Dog Forum banner

1 - 9 of 9 Posts

·
Registered
Joined
·
3 Posts
Discussion Starter #1 (Edited)
We have a 3 month old german shepard pup. His biggest downfall is bite inhibition. If it cannot be fixed in the few months of "puppy" we have left, it could be really bad

Heres whats happening

Essentially, the dog cannot play with toys when he is excited, his only method of playing is biting, which is normal.

His biting is quickly getting harder and harder, its now starting to be crushing and sharp.

Anytime he bites us we say "ouch" or yelp and ignore him or leave. When we come back to try again. He does not lighten up.

If we could find something he likes to play with a lot. It would help so much. When he is having a lot of fun and bites us, we could stop the game, and he can learn a lot easier.

When playing, we really make the toys be engaging and alive, i try to bribe him with food to play, but he just goes into food mode and sits still.

When he does bite on a rope toy, he drops it after losing intrest after a second or two.

He cannot play with even his favorite toys long enough for us to show him he is hurting us by leaving the game

He is extemely scared of other dogs and pups, every dog i meet outside he will not interact with, so he cant quite play with other dogs for now.

He is extemely smart and learns fast, but he cannot understand that he is hurting us.

I dont want to get rid of him because he cannot learn how to play.
 

·
Registered
Joined
·
199 Posts
He is playing - he just hasn't learnt to play according to your rules. There is no reason to think that this will turn into aggression, so no reason it should lead to a bad bite. Do his bites break the skin and if so, how badly?

Saying 'ouch' or yelping doesn't work with all puppies. What worked for mine (eventually) was, every time his teeth touched us, we leave the room - or put him out of the room, whichever could be done most calmly. Don't say anything, not even a mild 'No.' The point is that the fun has stopped. I prefer using a stairgate of some form, as closing a door on him could be distressing for him, and he can't learn if he's distressed. You literally only have to leave him for 5-10 seconds, after which you calmly let him back in again. At which point he'll put his teeth on you again, so you put him back out again, and repeat, and repeat, and repeat. Prepare to be exhausted, and to spend all evening doing this. With my dog, eventually he came back into the room, went to grab my leg, then hesitated.... OK, then temptation got the better of him and he went to grab m leg again, but it was the first sign that the penny was beginning to drop, and he (very) gradually improved.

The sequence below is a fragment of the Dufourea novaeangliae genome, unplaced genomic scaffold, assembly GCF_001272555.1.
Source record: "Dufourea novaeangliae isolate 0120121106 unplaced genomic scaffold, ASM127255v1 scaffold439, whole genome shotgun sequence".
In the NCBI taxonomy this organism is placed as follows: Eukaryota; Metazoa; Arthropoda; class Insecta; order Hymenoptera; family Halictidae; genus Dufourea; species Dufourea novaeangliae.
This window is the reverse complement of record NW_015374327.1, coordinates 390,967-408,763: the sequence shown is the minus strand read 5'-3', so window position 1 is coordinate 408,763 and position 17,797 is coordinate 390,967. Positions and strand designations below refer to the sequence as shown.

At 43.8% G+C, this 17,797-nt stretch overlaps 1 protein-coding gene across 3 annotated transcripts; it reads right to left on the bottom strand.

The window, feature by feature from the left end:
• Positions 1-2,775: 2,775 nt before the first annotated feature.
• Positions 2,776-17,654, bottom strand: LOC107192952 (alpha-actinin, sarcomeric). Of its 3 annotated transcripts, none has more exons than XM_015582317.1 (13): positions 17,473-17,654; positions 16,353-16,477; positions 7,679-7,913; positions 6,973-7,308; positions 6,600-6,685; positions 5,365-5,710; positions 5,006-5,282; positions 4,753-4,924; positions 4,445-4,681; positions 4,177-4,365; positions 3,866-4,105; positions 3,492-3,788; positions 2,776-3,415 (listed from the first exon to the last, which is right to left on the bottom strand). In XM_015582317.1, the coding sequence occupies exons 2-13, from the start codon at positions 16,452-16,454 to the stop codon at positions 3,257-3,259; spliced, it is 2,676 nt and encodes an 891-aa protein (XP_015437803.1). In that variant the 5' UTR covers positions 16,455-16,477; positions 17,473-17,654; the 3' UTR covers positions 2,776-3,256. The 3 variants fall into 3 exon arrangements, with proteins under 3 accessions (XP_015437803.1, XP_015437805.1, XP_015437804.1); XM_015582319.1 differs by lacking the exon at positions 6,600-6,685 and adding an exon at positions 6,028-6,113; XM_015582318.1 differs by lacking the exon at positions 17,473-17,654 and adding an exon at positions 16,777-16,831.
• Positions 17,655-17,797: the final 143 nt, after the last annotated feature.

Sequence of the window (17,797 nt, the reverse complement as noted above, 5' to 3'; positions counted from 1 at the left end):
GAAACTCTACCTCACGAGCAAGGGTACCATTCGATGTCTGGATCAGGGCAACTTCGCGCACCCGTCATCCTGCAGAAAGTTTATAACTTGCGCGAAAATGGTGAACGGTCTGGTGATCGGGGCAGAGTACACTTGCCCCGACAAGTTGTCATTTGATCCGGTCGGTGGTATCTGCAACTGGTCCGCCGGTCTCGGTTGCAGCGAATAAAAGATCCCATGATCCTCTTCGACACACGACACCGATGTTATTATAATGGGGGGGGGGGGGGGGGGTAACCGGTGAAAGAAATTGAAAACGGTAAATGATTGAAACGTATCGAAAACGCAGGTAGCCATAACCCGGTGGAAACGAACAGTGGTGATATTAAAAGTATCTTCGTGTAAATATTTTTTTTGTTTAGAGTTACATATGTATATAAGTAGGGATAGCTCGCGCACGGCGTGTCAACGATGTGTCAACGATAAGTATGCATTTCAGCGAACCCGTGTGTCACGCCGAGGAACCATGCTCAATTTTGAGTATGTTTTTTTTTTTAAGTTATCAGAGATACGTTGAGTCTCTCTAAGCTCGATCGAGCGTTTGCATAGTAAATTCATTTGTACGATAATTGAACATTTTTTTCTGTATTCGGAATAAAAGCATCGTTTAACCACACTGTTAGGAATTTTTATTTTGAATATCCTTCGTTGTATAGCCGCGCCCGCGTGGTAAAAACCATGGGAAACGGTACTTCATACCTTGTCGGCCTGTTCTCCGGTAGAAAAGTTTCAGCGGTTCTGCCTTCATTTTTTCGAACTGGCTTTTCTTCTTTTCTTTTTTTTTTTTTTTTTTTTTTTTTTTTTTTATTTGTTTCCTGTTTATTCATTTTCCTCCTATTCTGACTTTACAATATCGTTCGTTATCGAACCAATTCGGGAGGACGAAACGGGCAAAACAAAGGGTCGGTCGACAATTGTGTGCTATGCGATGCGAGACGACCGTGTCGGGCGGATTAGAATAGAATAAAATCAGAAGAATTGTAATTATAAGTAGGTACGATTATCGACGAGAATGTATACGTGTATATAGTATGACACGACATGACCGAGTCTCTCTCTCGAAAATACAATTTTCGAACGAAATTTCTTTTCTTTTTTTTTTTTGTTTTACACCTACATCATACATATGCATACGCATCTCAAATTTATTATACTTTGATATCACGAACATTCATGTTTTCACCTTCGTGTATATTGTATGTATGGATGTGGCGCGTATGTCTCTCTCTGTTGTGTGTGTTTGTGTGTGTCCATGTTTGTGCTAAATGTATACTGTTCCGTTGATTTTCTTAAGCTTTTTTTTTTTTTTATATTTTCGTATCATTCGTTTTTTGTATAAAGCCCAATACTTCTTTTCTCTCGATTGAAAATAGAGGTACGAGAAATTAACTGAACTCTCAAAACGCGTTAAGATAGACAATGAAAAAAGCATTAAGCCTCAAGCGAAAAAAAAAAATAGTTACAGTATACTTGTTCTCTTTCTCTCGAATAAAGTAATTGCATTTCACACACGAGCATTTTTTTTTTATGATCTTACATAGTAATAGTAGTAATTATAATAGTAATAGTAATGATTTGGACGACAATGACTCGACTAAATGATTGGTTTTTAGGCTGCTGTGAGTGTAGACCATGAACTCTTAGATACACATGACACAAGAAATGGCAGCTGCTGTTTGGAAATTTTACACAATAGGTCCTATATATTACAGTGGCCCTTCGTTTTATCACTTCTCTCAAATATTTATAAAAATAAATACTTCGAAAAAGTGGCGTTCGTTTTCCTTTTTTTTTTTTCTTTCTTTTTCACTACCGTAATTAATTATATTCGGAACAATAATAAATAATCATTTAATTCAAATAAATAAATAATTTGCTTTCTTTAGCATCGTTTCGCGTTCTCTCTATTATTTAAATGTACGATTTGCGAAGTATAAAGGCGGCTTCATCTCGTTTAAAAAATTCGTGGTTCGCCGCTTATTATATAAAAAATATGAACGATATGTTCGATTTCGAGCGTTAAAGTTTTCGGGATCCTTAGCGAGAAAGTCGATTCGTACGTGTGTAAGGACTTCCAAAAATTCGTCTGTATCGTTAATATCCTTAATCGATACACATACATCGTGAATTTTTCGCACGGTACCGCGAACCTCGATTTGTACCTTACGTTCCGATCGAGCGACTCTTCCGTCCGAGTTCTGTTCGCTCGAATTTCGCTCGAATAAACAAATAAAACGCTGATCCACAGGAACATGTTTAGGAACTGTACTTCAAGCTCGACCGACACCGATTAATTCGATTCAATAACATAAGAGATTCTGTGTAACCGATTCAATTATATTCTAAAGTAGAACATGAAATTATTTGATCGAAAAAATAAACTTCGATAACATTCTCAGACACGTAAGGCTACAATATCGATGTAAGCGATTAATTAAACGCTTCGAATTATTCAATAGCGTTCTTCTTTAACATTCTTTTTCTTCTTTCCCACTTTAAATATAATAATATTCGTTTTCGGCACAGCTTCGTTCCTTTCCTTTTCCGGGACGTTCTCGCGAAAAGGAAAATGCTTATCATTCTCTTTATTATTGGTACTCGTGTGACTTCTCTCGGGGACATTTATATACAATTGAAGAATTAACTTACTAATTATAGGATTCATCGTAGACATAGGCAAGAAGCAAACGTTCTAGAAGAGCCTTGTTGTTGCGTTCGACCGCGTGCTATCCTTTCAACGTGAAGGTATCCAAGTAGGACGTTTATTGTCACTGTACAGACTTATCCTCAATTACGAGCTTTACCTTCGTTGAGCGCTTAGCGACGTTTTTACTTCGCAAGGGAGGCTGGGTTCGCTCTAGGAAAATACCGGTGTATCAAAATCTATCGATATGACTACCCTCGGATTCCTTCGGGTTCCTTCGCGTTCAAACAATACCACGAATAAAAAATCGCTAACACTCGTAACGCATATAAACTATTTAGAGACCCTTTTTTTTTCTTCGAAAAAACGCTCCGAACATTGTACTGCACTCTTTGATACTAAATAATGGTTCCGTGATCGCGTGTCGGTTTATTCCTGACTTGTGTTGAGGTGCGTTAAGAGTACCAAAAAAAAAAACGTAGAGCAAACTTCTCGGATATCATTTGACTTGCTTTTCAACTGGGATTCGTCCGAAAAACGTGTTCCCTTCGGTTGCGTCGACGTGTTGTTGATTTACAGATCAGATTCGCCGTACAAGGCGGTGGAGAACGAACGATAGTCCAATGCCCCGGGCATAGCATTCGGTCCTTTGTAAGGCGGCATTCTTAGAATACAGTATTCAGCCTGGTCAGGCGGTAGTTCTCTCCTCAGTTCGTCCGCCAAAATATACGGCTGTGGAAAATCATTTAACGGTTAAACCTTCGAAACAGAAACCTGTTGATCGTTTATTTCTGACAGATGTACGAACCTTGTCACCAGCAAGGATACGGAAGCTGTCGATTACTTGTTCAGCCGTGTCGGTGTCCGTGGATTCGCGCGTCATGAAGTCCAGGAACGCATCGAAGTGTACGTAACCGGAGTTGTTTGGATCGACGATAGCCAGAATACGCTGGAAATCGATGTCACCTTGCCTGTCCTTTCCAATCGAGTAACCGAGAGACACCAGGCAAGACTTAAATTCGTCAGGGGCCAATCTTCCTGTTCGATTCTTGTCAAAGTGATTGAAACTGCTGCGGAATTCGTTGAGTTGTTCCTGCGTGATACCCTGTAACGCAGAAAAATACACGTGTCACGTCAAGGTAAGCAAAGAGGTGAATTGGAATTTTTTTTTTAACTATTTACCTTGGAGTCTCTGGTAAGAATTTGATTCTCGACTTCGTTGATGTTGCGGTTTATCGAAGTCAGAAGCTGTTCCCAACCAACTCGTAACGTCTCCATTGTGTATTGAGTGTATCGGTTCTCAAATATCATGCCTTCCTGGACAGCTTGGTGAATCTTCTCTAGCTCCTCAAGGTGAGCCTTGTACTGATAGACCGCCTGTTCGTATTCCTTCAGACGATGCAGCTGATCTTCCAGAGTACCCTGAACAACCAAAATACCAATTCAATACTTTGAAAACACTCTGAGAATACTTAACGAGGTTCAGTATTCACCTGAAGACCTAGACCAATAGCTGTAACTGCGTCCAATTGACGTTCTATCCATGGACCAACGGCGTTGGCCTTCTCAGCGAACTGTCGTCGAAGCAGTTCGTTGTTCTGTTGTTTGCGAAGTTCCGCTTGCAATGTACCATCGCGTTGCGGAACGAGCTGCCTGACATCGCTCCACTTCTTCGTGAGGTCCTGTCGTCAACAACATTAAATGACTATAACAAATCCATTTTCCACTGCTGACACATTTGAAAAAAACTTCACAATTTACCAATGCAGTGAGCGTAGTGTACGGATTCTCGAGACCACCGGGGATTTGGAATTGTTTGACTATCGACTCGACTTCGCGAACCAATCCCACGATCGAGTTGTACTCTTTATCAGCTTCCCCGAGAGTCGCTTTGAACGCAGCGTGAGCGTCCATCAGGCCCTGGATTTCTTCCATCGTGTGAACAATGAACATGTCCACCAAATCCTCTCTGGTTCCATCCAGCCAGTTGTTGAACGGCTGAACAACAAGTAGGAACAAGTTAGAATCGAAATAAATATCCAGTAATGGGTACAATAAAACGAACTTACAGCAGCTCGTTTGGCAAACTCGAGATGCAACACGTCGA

Wearing old clothes, and maybe even wellies, can help you keep calm, as you're less worried about the damage to you or your clothes.

As well as learning what you don't want to do, your dog needs to develop the impulse control to - well - control his impulses. This is a good video for teaching this skill in general:

Keep on working with getting him to enjoy toys, and if he only wants to play with them in a way that gets him treats, fair enough. While he's working out how to get treats out of you he's not biting you (if you're worried about weight you can give him kibble from his normal daily amount, or bits of carrot or similar). And if he enjoys training sessions, make the most of that too. If he has times he's particularly bad - early evening is common - then steel yourself for a few exhausting hours of repeated timeouts, training, whatever... Teaching a good 'settle' can help too, as pups can tire themselves out but still be wired, like toddlers after a party. Here's a vid for that:

Don't worry about him not interacting with dogs for now. Play in puppies and adult dogs can easily turn into bullying, and it's better for him to learn to be calm round other dogs than actually interact with them.
 

·
Super Moderator
Joined
·
10,775 Posts
About the only thing I did different from JudyN back when I had my puppy was to give him 2 chances to play with me with his toy. We'd be playing with his toy and he'd drop it and bite me so I'd replace whatever body part he'd grabbed with his toy and try playing with him again. In the beginning he'd drop the toy and try biting me again, at that point I"d get out of his reach (generally that would mean I'd leave the room) for a few minutes before going back in and trying again. I did that EVERY time he bit me, no exceptions, and no one else was allowed to let him bite them either. Puppy biting human = end of fun time. I also made playing with his toys the funnest thing ever. After a few weeks of doing that consistently there came a day when he looked at me and I could tell he was thinking about biting me to play, but he got a thoughtful expression on his face, he paused, then ran and got a toy. After that any time he wanted to play he went and got one of his toys.

Please remember that he's a baby, and GSD puppies are known to be cute, furry, little landsharks with a taste for human flesh, I think that about the only breed that's worse is Malinois. They are smart though, and really want to work with you so if you are persistent he'll learn. I bet he's easier then my puppy was, my boy was a terrier mix and had 0 bite inhibition, he bit and bit HARD, oh and if I yelped or yelled OW! he thought it was a game.
 

·
Registered
Joined
·
3 Posts
Discussion Starter #4 (Edited)